"In Karnataka, it is only the cow vigilantes who have lost their lives," CN Ashwath Narayan said.
- Karnataka passed the stringent bill on Wednesday
- The bill's definition of "cattle" include bulls, buffaloes under 13 years
- Cow slaughter is already banned in the state since the 1960s
"Earlier, life was at risk for vigilantes... not those who were in the (cattle) trade," CN Ashwath Narayan, Deputy Chief Minister of Karnataka told NDTV, in response to concerns that the state's new anti-cow slaughter bill will protect and embolden 'Gau Rakshaks'.
Karnataka's BJP government passed the stringent Karnataka Prevention of Slaughter and Preservation of Cattle Bill, 2020 on Wednesday amid protests in the assembly. Cow slaughter is already banned in the state since the 1960s. The bill expands the definition of "cattle" to include bulls and buffaloes under 13 years of age and hardens the punishment for people involved in any form of cattle slaughter.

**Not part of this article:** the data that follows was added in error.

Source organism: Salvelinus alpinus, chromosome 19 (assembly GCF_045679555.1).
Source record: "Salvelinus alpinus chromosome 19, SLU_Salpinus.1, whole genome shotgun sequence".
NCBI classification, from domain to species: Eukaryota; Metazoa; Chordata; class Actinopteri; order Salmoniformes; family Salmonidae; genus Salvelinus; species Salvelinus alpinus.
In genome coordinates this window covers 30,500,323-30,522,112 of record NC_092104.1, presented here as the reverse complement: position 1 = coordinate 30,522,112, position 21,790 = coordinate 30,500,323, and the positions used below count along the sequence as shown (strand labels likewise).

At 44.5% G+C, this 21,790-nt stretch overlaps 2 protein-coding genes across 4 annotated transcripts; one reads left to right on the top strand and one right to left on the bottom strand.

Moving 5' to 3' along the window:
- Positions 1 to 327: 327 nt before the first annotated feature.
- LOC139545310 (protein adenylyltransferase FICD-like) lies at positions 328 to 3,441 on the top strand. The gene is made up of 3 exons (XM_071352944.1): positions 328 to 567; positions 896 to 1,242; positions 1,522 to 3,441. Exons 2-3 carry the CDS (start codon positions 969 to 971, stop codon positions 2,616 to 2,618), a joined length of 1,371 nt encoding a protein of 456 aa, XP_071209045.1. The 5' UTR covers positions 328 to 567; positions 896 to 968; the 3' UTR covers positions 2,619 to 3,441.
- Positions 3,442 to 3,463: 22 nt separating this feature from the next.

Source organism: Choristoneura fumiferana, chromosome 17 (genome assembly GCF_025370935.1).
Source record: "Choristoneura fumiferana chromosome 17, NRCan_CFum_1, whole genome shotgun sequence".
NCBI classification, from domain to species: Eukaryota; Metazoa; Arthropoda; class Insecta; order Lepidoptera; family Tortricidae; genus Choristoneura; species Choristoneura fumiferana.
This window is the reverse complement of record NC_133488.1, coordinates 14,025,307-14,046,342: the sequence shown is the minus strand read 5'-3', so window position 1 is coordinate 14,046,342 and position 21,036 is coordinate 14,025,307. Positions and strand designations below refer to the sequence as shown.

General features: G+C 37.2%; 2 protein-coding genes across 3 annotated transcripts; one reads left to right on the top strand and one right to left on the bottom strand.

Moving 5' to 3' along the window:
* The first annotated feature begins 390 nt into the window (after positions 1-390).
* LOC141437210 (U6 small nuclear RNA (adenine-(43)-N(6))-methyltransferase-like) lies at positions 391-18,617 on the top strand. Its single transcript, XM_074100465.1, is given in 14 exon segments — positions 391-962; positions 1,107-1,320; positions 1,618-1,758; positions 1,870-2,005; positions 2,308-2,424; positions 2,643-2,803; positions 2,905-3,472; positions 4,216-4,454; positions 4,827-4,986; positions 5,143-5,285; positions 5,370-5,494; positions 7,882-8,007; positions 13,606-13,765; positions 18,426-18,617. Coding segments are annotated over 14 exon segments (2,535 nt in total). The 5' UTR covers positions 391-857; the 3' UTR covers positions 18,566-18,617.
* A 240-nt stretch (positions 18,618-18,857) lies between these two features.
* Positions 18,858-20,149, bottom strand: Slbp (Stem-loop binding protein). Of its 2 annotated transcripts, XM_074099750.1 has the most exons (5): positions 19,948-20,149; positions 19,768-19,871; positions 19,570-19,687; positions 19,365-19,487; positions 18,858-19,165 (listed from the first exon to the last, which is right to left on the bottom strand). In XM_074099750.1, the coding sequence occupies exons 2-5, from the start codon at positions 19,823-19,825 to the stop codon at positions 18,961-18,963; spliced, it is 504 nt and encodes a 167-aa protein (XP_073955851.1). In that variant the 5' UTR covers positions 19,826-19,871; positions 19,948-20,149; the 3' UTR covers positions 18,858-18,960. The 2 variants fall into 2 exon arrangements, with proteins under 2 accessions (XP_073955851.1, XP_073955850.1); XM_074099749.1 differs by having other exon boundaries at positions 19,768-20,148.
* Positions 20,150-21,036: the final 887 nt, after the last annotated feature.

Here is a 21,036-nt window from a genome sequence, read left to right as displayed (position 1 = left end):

Section 17 of the bill shields from legal action "persons acting in good faith". Although it is unclear whether the section can be applied to cow vigilantes, Mr Narayan said that the bill was framed with them mind. "Vigilantes or anyone who is working for a cause and the law of the land should definitely have a scope to work in this provision," he said.
Since 2015, there have been 115 incidents of cattle-related mob violence across the country in which 46 people died and 146 were injured, none of whom were from among the vigilante attackers, according to data compiled by NDTV.
But Mr Narayan said "in Karnataka, it is only the cow vigilantes who have lost their lives".
The minister claimed that the vigilantes in Karnataka were putting themselves at great risk. "People in the (cattle) trade were completely armed. They were taking lives and killing people. It is not the vigilantes,: he said, citing data that is not available in the public domain.
According to the statement of objects and reasons in the bill, the state government wants to ensure the "preservation and improvement of breeds of cattle" and "organisation of agriculture and animal husbandry". Mr Narayan, however, emphasised the cultural importance of the cow.
"We need to protect and promote our culture. That is the main reason for us to... come out with a law. Not with any agenda. We are already in power," he said.